Headbanded

Headbanded

This young lady shows her youth in her soft face, but she is still a fashionable young woman. Her hairstyle is simple – center part and pulled back into some type of arrangement, but also featuring a band of some type, possibly a ribbon. She doesn’t have her hair in a ponytail as we might expect to see on someone her age today. The rounded edge of her chignon is too smooth. However, she does have a ribbon tied on the back, which shows her connection to youth. Her ears are pierced and she is wearing moderate size dangle earrings. Her dress also has a standing small band collar, and she has a small bar pin at the throat. The darker trim of her dress reminds me of a string bow tie, but it appears to be part of the fabric of the bodice. I’d put this one in the early 1870s.

Pillbox hat

Gems 18

Pretty lady and a pillbox hat

Here we have two women from the later 1860s or early 1870s. We can tell this by their hair styles and collar styles. Let’s take a closer look.

Waved & bejeweled

Waved & bejeweled

First up, this lady has her hair styled in finger waves before being pulled to the back of her head. The dominant style for hair in the 1860s was a part in the center and smooth, oiled hair that was close to the head, before widening out around the ears. This gave the woman’s face a nice, round appearance. In contrast, this hairstyle draws the eye up toward her eyes. She also has on rather large earrings, a large cameo brooch and a necklace of some type that we cannot see fully. Her collar is a small band rather than a Peter Pan or folded style. We know this to have come into fashion in the post war years. I believe her cheeks were also slightly tinted on the photo.

Straw hat

Straw hat

Next we see this lady who decided to wear her hat for her photograph. This style of hat, which we now call a pill box/pillbox hat, was just called a hat with no special name that I can find. It has a rolled brim, and has been adorned with feathers and a wide ribbon. At first glance, it appears she is wearing a small ruffled collar above or inside her fold down collar, but in fact it is a pearl or bead necklace. She also had a large brooch of some type and you can just see an earring on her exposed ear. Her photograph was also lightly tinted on her cheeks.

Scrunched

Gems 17

Off center, slipped down in the placeholder and looking squashed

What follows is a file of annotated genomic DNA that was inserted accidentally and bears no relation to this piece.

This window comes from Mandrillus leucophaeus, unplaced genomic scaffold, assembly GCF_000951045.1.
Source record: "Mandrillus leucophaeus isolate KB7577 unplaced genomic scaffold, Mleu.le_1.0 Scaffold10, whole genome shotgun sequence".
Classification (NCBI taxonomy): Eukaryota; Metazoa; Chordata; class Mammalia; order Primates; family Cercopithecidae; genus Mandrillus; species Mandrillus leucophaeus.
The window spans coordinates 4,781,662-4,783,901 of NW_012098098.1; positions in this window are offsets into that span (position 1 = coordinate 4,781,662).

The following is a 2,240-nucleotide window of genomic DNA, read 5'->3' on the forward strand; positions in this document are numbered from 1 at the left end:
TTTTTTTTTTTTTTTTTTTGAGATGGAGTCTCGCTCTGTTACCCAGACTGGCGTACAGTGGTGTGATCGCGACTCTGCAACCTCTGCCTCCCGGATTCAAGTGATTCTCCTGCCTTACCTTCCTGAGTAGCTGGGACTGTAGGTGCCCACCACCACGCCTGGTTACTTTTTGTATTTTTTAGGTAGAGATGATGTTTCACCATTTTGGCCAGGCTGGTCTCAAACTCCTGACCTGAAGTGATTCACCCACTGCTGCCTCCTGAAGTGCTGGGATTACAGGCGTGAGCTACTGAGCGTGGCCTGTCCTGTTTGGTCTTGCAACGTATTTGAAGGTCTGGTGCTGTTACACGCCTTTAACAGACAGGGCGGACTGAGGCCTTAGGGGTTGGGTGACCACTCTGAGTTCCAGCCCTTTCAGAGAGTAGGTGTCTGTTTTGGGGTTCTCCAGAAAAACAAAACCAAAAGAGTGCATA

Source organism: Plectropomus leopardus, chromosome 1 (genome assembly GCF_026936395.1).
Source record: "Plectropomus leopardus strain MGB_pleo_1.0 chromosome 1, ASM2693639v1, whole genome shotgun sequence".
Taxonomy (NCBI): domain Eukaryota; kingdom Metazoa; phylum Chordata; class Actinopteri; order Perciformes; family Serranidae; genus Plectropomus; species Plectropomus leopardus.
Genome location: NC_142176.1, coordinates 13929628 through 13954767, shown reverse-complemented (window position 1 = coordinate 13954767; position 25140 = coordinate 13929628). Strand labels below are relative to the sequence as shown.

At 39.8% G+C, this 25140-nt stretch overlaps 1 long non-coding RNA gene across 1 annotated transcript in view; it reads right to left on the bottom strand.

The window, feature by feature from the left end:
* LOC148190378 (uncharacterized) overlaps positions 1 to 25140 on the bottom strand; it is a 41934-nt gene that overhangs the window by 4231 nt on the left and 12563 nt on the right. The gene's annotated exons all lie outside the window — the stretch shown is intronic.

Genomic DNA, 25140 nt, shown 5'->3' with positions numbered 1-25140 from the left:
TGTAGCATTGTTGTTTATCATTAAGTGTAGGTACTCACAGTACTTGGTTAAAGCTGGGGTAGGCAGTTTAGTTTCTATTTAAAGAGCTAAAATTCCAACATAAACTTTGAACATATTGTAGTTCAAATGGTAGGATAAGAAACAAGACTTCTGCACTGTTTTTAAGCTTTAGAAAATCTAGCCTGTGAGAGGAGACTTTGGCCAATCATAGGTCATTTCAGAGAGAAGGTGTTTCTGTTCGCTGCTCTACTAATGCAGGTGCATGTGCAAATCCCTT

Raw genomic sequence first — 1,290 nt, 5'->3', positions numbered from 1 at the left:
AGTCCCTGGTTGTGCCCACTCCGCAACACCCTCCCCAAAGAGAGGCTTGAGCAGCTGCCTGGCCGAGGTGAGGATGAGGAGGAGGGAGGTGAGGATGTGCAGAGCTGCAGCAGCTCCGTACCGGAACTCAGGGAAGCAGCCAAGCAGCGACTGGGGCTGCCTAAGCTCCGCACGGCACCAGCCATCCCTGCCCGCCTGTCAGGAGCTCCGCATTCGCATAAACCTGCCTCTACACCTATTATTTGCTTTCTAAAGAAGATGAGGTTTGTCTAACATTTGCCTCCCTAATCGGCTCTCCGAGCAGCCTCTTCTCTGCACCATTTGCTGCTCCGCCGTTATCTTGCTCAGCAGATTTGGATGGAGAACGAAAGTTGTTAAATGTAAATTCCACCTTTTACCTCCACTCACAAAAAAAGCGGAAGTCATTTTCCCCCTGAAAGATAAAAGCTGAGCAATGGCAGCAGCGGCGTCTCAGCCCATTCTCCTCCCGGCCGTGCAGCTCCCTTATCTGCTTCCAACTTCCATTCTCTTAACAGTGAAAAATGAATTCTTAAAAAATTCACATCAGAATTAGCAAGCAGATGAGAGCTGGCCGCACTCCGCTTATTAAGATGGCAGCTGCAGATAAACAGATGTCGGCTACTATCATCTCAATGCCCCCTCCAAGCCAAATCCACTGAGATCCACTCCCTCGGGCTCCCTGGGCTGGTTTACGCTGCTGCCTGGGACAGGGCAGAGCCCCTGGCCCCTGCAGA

A page in our little album that does not feature its residents to their best portrayals, unfortunately. The tiny gem tintypes have shifted in their placeholders and threaten to hide some of the better elements on them.

Giant plaid bow

Giant plaid bow

I do wish we could see more of this image, or even more of the dress worn, because there is a massive bow at this girl’s neck and I’m really curious what was going on with that! It is not possible to tell if the bow was part of the overall dress, or if it was worn as a decorative element, such as a bow tie, OR even if it was part of a wrap that was tied around the neck with the giant bow. It is a mystery.

Slouching

Slouching

This particular image just appears to be sliding off the edge of the world and we cannot see more of her dress either! The band collar is interesting, however, and these became fashionable post Civil War, I believe in the last years of the 1860s and early years of the 1870s, remaining popular in some form or fashion through the end of the Victorian era. The hairstyle here looks awkward, but I suspect it was well fastened to the back of her head. It just looks like it is going to pull her head backwards!

Bow tie girl

Gems 16

Pearls and bows

Today’s image reminds me of a country song, “she used to tie her hair up in ribbons and bows, sign her letters with x’s and o’s.” The young ladies here have put on their Sunday best to have their images struck.

Miss Pearl

Miss Pearl

This beauty has her hair dressed and covered with a hair net, I believe. This is a controversial subject among the historical reenactor & living history set. Women did cover their dressed hair with a hair net. They were usually the super fine ones we picture on lunch ladies, and they matched the hair color so they weren’t as noticeable. Women also wore fashion hair nets, made from ribbons and beads. These were frequently made for fancy dress parties and balls. Living history interpreters gnash their teeth when they see other women wearing a “snood” (a word invented in the 1930s) made from rayon in brightly colored strands, and covering undressed hair. Remember, dressed hair is hair pulled into some arrangement to keep it under control. The hair net is only there to manage the little wisps that work their way out during the day. Some would use this image as proof that their rayon snood is similar to one worn during the era. It comes down to empirical evidence that is available to us – advertisements, patterns, and fashion plates, as well as extant items that are held in private collections and museums. There were ads for hair nets in varying hair colors. There were not ads for hair nets in yellow, blue & purple. :-)

Miss Bow

Miss Bow

The bow tie on this image is large and fashion forward. You can see that it was edged with a contrast color. The dress itself was striped. This is possibly a later 60s image, potentially even early 70s based on the hair style. Her features are angular but not lacking in femininity.